"As I peruse through my regular list of inspiration blogs or properly known as moodboard blogs, I came to an interesting comparative theory. These modern day curators like JJJJound, The Impossible Cool or One Man’s Style, are no different from the classic ones like Newhall, Steichen or even Szarkowski.
First let’s examine the evolutionary line of being that defines photography as Art. We first heard of this theory through avant-gardist Newhall’s conception of what it means to consider photography on the same plane as high art painting or sculpting. While he failed to penetrate masses with the idea, it was undoubtedly a stepping stone for this unclaimed ideology. His focus on curation was purely artist-based; in other words, he preached personal expression and the photographer as an autonomous artist. Public mass wasn’t ready for this. A photographers work was imcomparable to the time and competence needed to achieve an oil painting. Visitors didn’t comprehend the concept of a presence by absence of the photographer which, at the epoch was seemingly viewed to be snobbish and pontifical; often criticized for being submerged in some esoteric fog. Of course, the rise of mechanical reproduction made it impossible to praise the uniqueness, singularity and authenticity of a photograph.
This is where it gets revealing. His successor however, Edward Steichen remapped the idea of what it means to curate an photo exhibit. With the help of Bauhaus designer Herbert Bayer, four guidelines became the appraisal of curation’s organizational logic: space, color, elevation and most importantly typography. His goal? Penetrate and endoctrine an idea and specfic reaction by persuading the visitor to a, not so much biased opinion, but definitely a planned one. Much like these blogs, the photographers were almost or nearly considered a run of the mill. While I, myself as a photographer, hold no belligerent thoughts, it is simple historic fact and modern day truth. The photographer now became an illustrator of another artist’s ideas(in this case, Steichel); the designer’s hand soon became more important than the photographer’s eye. Nonetheless, he succeeded in grabbing the public eye, not because of the talented photographers, but because of the installations and the way photography was being displayed. During Steichen’s 15 year stay as the photographic curator and director at the MoMA, some of America’s most notable photographers went through unnoticed: Callahan’s formalistic style or Robert Frank’s romantic and poignant style slipped through the editting and cropping that Steichen allowed himself to do."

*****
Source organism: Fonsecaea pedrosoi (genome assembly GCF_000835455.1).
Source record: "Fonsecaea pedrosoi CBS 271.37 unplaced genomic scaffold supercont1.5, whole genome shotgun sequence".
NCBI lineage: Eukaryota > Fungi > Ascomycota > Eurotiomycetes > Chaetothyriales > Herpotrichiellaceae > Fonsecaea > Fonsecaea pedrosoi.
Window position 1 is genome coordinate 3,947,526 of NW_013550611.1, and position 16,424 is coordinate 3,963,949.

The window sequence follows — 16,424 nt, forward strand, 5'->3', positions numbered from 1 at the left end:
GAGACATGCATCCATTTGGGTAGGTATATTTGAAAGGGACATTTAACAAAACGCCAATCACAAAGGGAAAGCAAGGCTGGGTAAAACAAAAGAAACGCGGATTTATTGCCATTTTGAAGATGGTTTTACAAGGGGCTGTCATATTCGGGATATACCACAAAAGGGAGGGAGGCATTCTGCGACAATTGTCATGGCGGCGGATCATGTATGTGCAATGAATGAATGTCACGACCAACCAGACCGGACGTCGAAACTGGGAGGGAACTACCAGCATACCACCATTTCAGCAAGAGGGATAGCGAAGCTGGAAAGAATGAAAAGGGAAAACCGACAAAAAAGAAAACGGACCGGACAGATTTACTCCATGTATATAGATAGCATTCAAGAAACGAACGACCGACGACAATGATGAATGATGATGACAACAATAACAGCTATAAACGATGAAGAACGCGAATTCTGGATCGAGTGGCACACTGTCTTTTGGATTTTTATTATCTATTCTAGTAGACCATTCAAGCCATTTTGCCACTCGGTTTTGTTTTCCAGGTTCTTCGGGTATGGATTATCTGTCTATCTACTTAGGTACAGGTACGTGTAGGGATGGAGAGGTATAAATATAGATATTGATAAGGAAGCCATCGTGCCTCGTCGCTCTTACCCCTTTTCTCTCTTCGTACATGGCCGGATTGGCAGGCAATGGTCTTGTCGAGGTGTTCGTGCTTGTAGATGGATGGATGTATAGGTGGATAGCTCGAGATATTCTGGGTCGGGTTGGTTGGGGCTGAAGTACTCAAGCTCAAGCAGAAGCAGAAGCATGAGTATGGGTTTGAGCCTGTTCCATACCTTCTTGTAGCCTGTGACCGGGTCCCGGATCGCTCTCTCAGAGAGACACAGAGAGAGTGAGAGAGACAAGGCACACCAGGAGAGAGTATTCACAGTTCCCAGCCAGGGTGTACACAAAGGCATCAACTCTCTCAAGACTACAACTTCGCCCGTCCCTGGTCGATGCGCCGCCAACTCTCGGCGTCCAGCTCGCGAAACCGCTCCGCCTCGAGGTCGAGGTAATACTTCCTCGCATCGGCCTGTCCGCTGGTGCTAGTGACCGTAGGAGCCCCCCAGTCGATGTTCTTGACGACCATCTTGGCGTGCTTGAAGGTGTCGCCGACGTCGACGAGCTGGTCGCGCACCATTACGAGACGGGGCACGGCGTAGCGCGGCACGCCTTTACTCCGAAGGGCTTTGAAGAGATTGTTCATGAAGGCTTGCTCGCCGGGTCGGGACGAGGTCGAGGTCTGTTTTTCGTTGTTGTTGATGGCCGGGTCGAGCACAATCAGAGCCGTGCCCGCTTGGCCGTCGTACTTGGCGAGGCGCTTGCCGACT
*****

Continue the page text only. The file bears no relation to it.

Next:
|Trolly, New Orleans by Robert Frank|
|The Americans by Robert Frank|
|Cuzco, Peru by Harry Callahan|
|Untitled (#372) by Harry Callahan|